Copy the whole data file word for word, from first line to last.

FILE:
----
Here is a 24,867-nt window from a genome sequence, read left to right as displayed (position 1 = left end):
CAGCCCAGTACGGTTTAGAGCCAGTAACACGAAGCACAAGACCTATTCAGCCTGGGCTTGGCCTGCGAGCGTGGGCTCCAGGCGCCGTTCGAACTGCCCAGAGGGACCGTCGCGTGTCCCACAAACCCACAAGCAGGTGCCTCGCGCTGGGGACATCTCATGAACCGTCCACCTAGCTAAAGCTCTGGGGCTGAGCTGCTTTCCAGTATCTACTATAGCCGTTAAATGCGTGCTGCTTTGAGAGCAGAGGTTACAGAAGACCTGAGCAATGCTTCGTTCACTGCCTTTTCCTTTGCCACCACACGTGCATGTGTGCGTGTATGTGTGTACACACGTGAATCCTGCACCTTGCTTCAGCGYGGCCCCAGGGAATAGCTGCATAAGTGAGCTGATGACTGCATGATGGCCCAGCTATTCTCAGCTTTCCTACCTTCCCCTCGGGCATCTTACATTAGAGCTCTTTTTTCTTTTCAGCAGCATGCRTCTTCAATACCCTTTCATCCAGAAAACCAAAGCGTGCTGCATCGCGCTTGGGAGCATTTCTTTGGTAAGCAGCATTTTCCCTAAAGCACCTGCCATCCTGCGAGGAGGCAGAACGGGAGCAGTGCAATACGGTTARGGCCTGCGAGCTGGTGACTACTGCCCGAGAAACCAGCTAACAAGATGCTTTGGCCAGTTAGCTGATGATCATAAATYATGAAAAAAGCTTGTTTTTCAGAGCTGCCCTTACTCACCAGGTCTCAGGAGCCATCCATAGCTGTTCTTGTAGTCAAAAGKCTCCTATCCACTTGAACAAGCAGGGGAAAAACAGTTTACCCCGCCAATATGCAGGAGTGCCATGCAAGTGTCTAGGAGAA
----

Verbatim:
Here is a 24,867-nt window from a genome sequence, read left to right as displayed (position 1 = left end):
CAGCCCAGTACGGTTTAGAGCCAGTAACACGAAGCACAAGACCTATTCAGCCTGGGCTTGGCCTGCGAGCGTGGGCTCCAGGCGCCGTTCGAACTGCCCAGAGGGACCGTCGCGTGTCCCACAAACCCACAAGCAGGTGCCTCGCGCTGGGGACATCTCATGAACCGTCCACCTAGCTAAAGCTCTGGGGCTGAGCTGCTTTCCAGTATCTACTATAGCCGTTAAATGCGTGCTGCTTTGAGAGCAGAGGTTACAGAAGACCTGAGCAATGCTTCGTTCACTGCCTTTTCCTTTGCCACCACACGTGCATGTGTGCGTGTATGTGTGTACACACGTGAATCCTGCACCTTGCTTCAGCGYGGCCCCAGGGAATAGCTGCATAAGTGAGCTGATGACTGCATGATGGCCCAGCTATTCTCAGCTTTCCTACCTTCCCCTCGGGCATCTTACATTAGAGCTCTTTTTTCTTTTCAGCAGCATGCRTCTTCAATACCCTTTCATCCAGAAAACCAAAGCGTGCTGCATCGCGCTTGGGAGCATTTCTTTGGTAAGCAGCATTTTCCCTAAAGCACCTGCCATCCTGCGAGGAGGCAGAACGGGAGCAGTGCAATACGGTTARGGCCTGCGAGCTGGTGACTACTGCCCGAGAAACCAGCTAACAAGATGCTTTGGCCAGTTAGCTGATGATCATAAATYATGAAAAAAGCTTGTTTTTCAGAGCTGCCCTTACTCACCAGGTCTCAGGAGCCATCCATAGCTGTTCTTGTAGTCAAAAGKCTCCTATCCACTTGAACAAGCAGGGGAAAAACAGTTTACCCCGCCAATATGCAGGAGTGCCATGCAAGTGTCTAGGAGAA